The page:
Anyway, the differences between Audigy and Live series seem less distinctive than between the AWE and Live series. This is not like the 3D scene, where completely realistic output is not yet possible. Sure you can add all kinds of mostly useless bells and whistles. You can mix tons of channels in hardware, but typically each application only makes use of a single channel, and done intelligently a small pool of 3 or 4 channels will suffice. Most sound applications that would take advantage of this do this in software anyway, and modern hardware can provide realtime preview in software without trouble anyway. The only thing Audigy has done is make Creative work less on the Live drivers, which are still a bit flaky on XP...
    • I don't think *anyone* can distinguish 65,535 levels of amplitude for sound, much less 16.7 million

      Well, but I think it's not possible at the moment is to have a range of sound from a falling needle to a rocket flying over you head. In music you'd most probably not have any use for 24 bit since it doesn't have such huge differences in amplitude, but for movies and security-recordings it gets interesting. But maybe 18 bits would be enough for that...I don't know..

      • You're point is taken, but still, the standard approach works even here... Rather than use a linear scale, a log scale is typically used. The levels are clustered together at the lower amplitudes, where things need to be most distinguished. At the very very loud end, they are widely spaced to allow very loud amplitude with low differentiation, since the human ear loses precision at higher dB levels. For security applications, quality does not need to be audiophile level, certainly your run-of-the-mill security video is pretty crappy but considered adequate.

        For movie audio, I don't think people want to be able to hear realistic level close up rocket noise, as that would probably blow out their speakers and make them deaf in the process. 65,535 is a lot of levels, especially allocated on a log scale...
    • > And the industry move from 16-bit samples to 24-bit samples for sound seem equally pointless... I don't think *anyone* can distinguish 65,535 levels of amplitude for sound, much less 16.7 million.

      There *IS* a reason for higher samples: to prevent banding when doing "audio blending." In plain English: playing multiple samples at the same time to reduce (audio) artifacts.

      I'm a graphics guy, so I'll give a few analogys.

      Lets say you have a 16-bit framebuffer (65536 colors), and want to show partially transparent smoke. With each layer of smoke you add (blend) to the screen, you will notice artifacts (banding) due to the lack of gradients. If you remember the old Voodoo's 1 (which only supported 16-bit color (well technically 21-bit :)) you could easily see the artifacts.
      i.e. (Not the greatest examples, but they should help you see the difference)
      http://www.xlr8yourmac.com/games/oldnews/990703.ht ml [xlr8yourmac.com] (Scroll down to the bottom), and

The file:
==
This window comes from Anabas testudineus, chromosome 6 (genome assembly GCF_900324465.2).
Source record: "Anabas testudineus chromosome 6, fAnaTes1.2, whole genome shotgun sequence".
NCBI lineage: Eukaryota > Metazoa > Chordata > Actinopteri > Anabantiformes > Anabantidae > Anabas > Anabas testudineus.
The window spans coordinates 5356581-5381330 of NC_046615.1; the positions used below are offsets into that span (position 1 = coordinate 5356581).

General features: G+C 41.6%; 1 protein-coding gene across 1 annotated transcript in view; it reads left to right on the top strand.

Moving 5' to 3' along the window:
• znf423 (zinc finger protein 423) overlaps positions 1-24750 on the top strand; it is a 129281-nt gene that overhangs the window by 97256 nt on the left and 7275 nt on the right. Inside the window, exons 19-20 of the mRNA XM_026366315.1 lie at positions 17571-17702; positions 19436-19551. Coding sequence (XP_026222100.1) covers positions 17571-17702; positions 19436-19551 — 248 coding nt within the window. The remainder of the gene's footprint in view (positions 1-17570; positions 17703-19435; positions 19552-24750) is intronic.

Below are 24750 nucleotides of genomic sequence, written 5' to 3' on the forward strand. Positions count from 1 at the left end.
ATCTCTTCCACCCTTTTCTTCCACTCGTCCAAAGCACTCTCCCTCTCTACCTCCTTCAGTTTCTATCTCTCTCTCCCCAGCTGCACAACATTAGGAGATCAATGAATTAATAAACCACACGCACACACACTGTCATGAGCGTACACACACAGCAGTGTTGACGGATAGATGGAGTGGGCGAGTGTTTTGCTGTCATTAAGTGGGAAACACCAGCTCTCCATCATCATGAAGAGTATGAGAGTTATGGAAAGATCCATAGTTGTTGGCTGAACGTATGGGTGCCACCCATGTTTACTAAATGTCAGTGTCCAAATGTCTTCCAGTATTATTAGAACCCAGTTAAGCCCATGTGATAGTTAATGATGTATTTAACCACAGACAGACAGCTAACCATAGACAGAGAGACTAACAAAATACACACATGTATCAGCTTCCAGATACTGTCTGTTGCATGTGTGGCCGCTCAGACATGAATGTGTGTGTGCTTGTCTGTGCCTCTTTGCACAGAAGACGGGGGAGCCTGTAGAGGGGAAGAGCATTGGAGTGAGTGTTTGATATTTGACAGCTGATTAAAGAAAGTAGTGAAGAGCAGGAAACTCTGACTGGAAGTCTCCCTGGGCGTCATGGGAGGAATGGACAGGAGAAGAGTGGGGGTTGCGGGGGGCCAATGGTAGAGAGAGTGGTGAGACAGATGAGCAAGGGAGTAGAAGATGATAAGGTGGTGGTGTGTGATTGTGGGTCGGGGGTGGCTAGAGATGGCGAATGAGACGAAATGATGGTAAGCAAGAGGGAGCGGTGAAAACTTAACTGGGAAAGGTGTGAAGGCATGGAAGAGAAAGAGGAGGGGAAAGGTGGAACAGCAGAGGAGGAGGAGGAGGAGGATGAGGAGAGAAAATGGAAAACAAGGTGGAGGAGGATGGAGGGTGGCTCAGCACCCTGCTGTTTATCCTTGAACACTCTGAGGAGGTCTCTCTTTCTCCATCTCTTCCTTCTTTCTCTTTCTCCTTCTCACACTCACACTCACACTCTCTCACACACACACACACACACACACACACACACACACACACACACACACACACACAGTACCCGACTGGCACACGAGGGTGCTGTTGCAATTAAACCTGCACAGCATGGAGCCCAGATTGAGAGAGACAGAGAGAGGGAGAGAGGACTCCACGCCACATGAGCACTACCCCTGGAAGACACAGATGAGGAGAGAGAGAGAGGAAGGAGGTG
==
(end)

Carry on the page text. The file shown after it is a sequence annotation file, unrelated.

http://www.riva3d.com/v32.html [riva3d.com]

      It's the same reason commodity graphics use 32-bits per pixel -- It's good enough. However, where detail matters, even 8-bits/channel is too low, 16-bit/channel is perfect for film -- that's 2^(16*4) = 64 bpp (bits per pixel) = 1.8e19.

      The reason:
      16-bit graphics only has 32 gradients (5 bits/channel) available (per R,G,B)
      32-bit graphics has 4 channels, each with 256 gradients (per R,G,B,A)

      The greater the number of gradients you have available to you, the less you degrade the signal, when you mix in other sources.

      Now true, 16-bit audio, is only one channel. But if you want to mix channels together you could naively do something like:
      channelOutput = (c1 + c2 + ... + cn) / n, which effectively drops the bottom few bits. (Should be Log2(n) but I haven't double checked the math.)

      Now, you do have a point, most people won't notice any difference in 16-bit samples, and that there is decreasing returns on quality (i.e. 64-bit audio samples sound exactly the same as 32-bit audio samples.) But if you're creating/mixing audio, you want the highest quality you can afford.

    • Re:Live is *aging*? (Score:3, Informative)

      by gordguide ( 307383 )
      " ... I don't mind, timidity is better anyway, and the sampling rate from 44.1kHz to 48kHz helps the playback of some files (software that doesn't downsample, not that I can tell the difference between 44.1 and 48kHz, 44.1kHz more than satisfies the requirement of the human ear. To appreciate 48kHz, you would have to be able to distinguish sounds approaching 24 kHz, while 44.1 had you covered up to 22.05, more than enough for common ears.. And the industry move from 16-bit samples to 24-bit samples for sound seem equally pointless... I don't think *anyone* can distinguish 65,535 levels of amplitude for sound, much less 16.7 million. ..."

      For the record, changing the sample rate from 44.1 to 48 and back again is A Bad Idea. You will alter the file unless you use a multiple/fraction (ie 44.1 should be upsampled to 88.2 or downsampled to 22.05 to maintain data integrity).